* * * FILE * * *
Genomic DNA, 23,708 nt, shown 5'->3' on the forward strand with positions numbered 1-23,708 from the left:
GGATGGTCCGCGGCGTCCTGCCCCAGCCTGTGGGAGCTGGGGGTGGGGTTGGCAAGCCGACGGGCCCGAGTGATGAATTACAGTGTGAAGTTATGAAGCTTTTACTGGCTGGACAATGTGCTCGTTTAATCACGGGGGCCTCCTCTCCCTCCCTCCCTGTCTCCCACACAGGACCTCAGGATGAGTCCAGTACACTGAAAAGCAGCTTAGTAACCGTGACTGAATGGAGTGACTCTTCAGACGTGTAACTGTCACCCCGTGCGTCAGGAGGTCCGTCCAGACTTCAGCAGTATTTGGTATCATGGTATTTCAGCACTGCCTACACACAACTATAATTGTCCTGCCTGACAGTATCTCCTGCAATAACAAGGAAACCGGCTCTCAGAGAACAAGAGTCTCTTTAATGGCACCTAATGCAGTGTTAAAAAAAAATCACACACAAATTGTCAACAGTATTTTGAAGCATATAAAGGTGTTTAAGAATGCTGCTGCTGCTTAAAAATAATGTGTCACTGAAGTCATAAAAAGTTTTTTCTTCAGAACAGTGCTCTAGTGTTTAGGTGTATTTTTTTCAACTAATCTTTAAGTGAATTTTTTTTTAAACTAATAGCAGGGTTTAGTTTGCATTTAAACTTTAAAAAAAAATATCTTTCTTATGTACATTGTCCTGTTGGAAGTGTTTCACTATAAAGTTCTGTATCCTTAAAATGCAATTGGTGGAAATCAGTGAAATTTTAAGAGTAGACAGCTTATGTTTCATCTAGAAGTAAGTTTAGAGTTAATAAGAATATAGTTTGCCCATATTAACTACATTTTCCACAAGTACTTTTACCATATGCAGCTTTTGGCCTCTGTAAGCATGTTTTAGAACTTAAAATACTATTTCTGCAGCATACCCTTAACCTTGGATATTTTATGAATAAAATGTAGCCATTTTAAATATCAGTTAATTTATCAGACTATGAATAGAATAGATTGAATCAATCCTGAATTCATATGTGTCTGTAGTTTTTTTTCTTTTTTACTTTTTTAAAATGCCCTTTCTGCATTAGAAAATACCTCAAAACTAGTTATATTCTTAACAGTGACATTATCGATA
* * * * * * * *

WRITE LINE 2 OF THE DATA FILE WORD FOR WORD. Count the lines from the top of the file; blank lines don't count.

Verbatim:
GGATGGTCCGCGGCGTCCTGCCCCAGCCTGTGGGAGCTGGGGGTGGGGTTGGCAAGCCGACGGGCCCGAGTGATGAATTACAGTGTGAAGTTATGAAGCTTTTACTGGCTGGACAATGTGCTCGTTTAATCACGGGGGCCTCCTCTCCCTCCCTCCCTGTCTCCCACACAGGACCTCAGGATGAGTCCAGTACACTGAAAAGCAGCTTAGTAACCGTGACTGAATGGAGTGACTCTTCAGACGTGTAACTGTCACCCCGTGCGTCAGGAGGTCCGTCCAGACTTCAGCAGTATTTGGTATCATGGTATTTCAGCACTGCCTACACACAACTATAATTGTCCTGCCTGACAGTATCTCCTGCAATAACAAGGAAACCGGCTCTCAGAGAACAAGAGTCTCTTTAATGGCACCTAATGCAGTGTTAAAAAAAAATCACACACAAATTGTCAACAGTATTTTGAAGCATATAAAGGTGTTTAAGAATGCTGCTGCTGCTTAAAAATAATGTGTCACTGAAGTCATAAAAAGTTTTTTCTTCAGAACAGTGCTCTAGTGTTTAGGTGTATTTTTTTCAACTAATCTTTAAGTGAATTTTTTTTTAAACTAATAGCAGGGTTTAGTTTGCATTTAAACTTTAAAAAAAAATATCTTTCTTATGTACATTGTCCTGTTGGAAGTGTTTCACTATAAAGTTCTGTATCCTTAAAATGCAATTGGTGGAAATCAGTGAAATTTTAAGAGTAGACAGCTTATGTTTCATCTAGAAGTAAGTTTAGAGTTAATAAGAATATAGTTTGCCCATATTAACTACATTTTCCACAAGTACTTTTACCATATGCAGCTTTTGGCCTCTGTAAGCATGTTTTAGAACTTAAAATACTATTTCTGCAGCATACCCTTAACCTTGGATATTTTATGAATAAAATGTAGCCATTTTAAATATCAGTTAATTTATCAGACTATGAATAGAATAGATTGAATCAATCCTGAATTCATATGTGTCTGTAGTTTTTTTTCTTTTTTACTTTTTTAAAATGCCCTTTCTGCATTAGAAAATACCTCAAAACTAGTTATATTCTTAACAGTGACATTATCGATA